The original Half-Life is regarded widely as a defining moment in the first person shooter genre. The game's use of story and in-game scripted elements changed the expectations of game players and spawned a bevy of imitators. The sequel, Half-Life 2, has been in the works for almost six years and is one of the most hyped and anticipated games of 2004. It was launched last week after delays, a code theft, and lawsuits frustrated the anxious fans waiting for a chance to play. Post-launch the game has received wide praise and, thanks to the unique distribution and authentication system called Steam, many complaints as well. Read on for my impressions of Valve's Half-Life 2.
- Title: Half-Life 2
- Developer: Valve
- Publisher: Vivendi Universal Games
- Reviewer: Zonk
- Score: 9/10
With all those caveats out of the way, Half-Life 2 is an incredibly impressive experience. In playing the game you step again into the role of Gordon Freeman, a scientist who originally worked at the Black Mesa facility. The first chapter of the game finds you arriving via train in the dystopian atmosphere of City 17, a ramshackle series of buildings raised from the remains of a now mostly destroyed civilization. A mysterious organization known as the Combine exerts control through police forces and alien troops. Via televised transmissions the citizenry is controlled mentally, spiritually, and even reproductively. From the first moment you enter the game Valve does an excellent job of imposing a sense of despair and barely contained anger rippling within the populace of City 17. What we are not imparted with is a sense of what has happened to Freeman since the events of the previous game. While clues are unearthed during the course of the game as to what has occurred, there are no firm answers to the many questions players are likely to have. With confirmation already in the news that Valve has begun work on Half-Life 3, the impression that you're left with is that this only part of a larger story. The story stands well on its own, but don't expect to come away from the game with all your questions resolved.
The new graphics engine that Valve created for their second game, Source, is an incredible achievement. The level of detail in the game is nothing short of breathtaking. From the reflectivity of water and tile flooring to the incredible facial animations, the game engine places Gordon Freeman directly into the world and makes exploration a joy. One of the best moments of the early game comes in a lobby. You emerge from the depths of the train station and face one last room before the freedom of open air. It is dusty and decrepit, filled with lost souls looking for nourishment rations handed out by inhuman robotic servants. Light pours into the room from windows set high in the external wall, and these amazing shafts of light fill the room. Motes float inside the light beams, lending an almost reverential air to what is essentially a ruin.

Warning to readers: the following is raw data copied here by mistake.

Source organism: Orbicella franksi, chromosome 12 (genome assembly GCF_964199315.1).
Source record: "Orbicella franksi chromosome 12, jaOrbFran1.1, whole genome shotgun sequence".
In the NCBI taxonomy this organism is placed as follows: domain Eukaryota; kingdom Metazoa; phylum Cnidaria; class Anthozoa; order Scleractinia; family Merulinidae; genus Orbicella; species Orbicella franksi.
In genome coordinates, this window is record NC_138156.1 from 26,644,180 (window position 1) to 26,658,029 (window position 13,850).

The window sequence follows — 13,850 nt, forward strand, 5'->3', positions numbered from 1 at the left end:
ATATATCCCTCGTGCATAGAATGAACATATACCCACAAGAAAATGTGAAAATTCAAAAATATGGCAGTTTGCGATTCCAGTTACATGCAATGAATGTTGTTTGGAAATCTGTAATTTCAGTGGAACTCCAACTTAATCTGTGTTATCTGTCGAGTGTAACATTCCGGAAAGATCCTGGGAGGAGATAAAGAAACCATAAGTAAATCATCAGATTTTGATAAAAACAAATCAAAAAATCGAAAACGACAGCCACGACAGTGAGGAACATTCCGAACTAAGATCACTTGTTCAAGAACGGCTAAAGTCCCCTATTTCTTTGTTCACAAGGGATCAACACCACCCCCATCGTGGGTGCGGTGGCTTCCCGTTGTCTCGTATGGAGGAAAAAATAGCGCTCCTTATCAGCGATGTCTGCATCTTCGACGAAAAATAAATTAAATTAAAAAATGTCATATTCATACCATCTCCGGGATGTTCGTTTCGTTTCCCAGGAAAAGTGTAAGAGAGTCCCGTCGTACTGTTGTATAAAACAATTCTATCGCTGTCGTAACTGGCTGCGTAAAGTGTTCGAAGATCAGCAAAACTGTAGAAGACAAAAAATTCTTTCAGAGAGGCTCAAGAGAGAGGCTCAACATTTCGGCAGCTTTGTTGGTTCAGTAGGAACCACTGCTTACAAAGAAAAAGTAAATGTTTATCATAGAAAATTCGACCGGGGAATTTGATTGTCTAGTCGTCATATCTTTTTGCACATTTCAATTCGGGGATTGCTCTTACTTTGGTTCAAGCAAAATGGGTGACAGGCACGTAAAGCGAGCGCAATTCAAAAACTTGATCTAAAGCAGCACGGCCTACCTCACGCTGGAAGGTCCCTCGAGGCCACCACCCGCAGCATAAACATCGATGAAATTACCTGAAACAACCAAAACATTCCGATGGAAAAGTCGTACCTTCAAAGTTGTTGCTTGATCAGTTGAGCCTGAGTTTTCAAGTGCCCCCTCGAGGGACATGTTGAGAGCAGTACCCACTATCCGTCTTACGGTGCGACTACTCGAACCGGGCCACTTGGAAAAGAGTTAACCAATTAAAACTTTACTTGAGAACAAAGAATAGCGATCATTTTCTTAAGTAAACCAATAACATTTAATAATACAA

Once you step outside the door of the train station, your moments to stop and enjoy the beauty of your surroundings are few and far between. Almost immediately you as Gordon are connected up with the Underground Railroad, populated with peoples not willing to submit peacefully to the Combine. You reconnect with old friends from the previous game and after an experiment accident, you find yourself on the run from Combine forces. The instant the crowbar returns to your hands is truly a sweet moment. From there you move through the urban landscape of City 17, hop an airboat to duke it out with Combine troops in flooded waterways, and explore the Lovecraftian ruins of a small town inhabited by alien hunters and a mad priest. The game keeps you engaged with a constantly changing backdrop of locations and a series of pretty memorable characters. I was particularly impressed by the voice actors, all of whom do an excellent job of getting across what their characters are about. Each of the non-player characters has a nice moment to talk to you and make an impression. Dr. Vance's daughter Alyx is actually the one who introduces you to the gravity gun, and the quirky time spent with her may be the funniest, best written part of the game.
The visuals in the game are astounding, but the auditory experience is fairly impressive as well. The musical moments in the game are few and far between, and are used to accentuate tense or impressive moments. The music tends towards electronic stings and they raise your heart rate by a good deal when they're used. The sound effects range from pretty standard clinks and clunks to the viscerally gripping howls of stalking predators. The atmosphere in the town of Ravenholme, where the predators live, is phenomenally creepy all around, and is conjured by the pervasive sound environment. The weapon sound effects are all very competently executed, with the satisfying blast of the revolver being a personal favorite.